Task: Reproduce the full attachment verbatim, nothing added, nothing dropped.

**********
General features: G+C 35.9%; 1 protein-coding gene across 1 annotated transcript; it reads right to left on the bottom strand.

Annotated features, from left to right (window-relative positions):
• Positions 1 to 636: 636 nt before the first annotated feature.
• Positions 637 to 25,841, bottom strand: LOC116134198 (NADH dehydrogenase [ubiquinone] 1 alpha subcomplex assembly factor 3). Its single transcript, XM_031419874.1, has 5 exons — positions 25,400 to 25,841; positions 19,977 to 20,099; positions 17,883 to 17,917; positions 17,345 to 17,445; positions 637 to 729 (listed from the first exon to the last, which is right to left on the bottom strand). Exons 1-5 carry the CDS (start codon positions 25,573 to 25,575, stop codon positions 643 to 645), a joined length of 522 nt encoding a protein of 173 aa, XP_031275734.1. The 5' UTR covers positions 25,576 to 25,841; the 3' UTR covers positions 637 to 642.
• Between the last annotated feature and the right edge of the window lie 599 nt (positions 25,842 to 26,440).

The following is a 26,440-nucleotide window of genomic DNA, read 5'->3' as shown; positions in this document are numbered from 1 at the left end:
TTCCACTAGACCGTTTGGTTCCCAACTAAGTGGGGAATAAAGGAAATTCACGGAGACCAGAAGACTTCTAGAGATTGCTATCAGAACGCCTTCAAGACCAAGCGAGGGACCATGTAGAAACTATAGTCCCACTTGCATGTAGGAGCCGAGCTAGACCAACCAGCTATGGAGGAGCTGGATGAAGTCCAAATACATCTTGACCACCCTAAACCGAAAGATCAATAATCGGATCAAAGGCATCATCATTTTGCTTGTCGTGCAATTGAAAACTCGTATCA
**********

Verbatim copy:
General features: G+C 35.9%; 1 protein-coding gene across 1 annotated transcript; it reads right to left on the bottom strand.

Annotated features, from left to right (window-relative positions):
• Positions 1 to 636: 636 nt before the first annotated feature.
• Positions 637 to 25,841, bottom strand: LOC116134198 (NADH dehydrogenase [ubiquinone] 1 alpha subcomplex assembly factor 3). Its single transcript, XM_031419874.1, has 5 exons — positions 25,400 to 25,841; positions 19,977 to 20,099; positions 17,883 to 17,917; positions 17,345 to 17,445; positions 637 to 729 (listed from the first exon to the last, which is right to left on the bottom strand). Exons 1-5 carry the CDS (start codon positions 25,573 to 25,575, stop codon positions 643 to 645), a joined length of 522 nt encoding a protein of 173 aa, XP_031275734.1. The 5' UTR covers positions 25,576 to 25,841; the 3' UTR covers positions 637 to 642.
• Between the last annotated feature and the right edge of the window lie 599 nt (positions 25,842 to 26,440).

The following is a 26,440-nucleotide window of genomic DNA, read 5'->3' as shown; positions in this document are numbered from 1 at the left end:
TTCCACTAGACCGTTTGGTTCCCAACTAAGTGGGGAATAAAGGAAATTCACGGAGACCAGAAGACTTCTAGAGATTGCTATCAGAACGCCTTCAAGACCAAGCGAGGGACCATGTAGAAACTATAGTCCCACTTGCATGTAGGAGCCGAGCTAGACCAACCAGCTATGGAGGAGCTGGATGAAGTCCAAATACATCTTGACCACCCTAAACCGAAAGATCAATAATCGGATCAAAGGCATCATCATTTTGCTTGTCGTGCAATTGAAAACTCGTATCA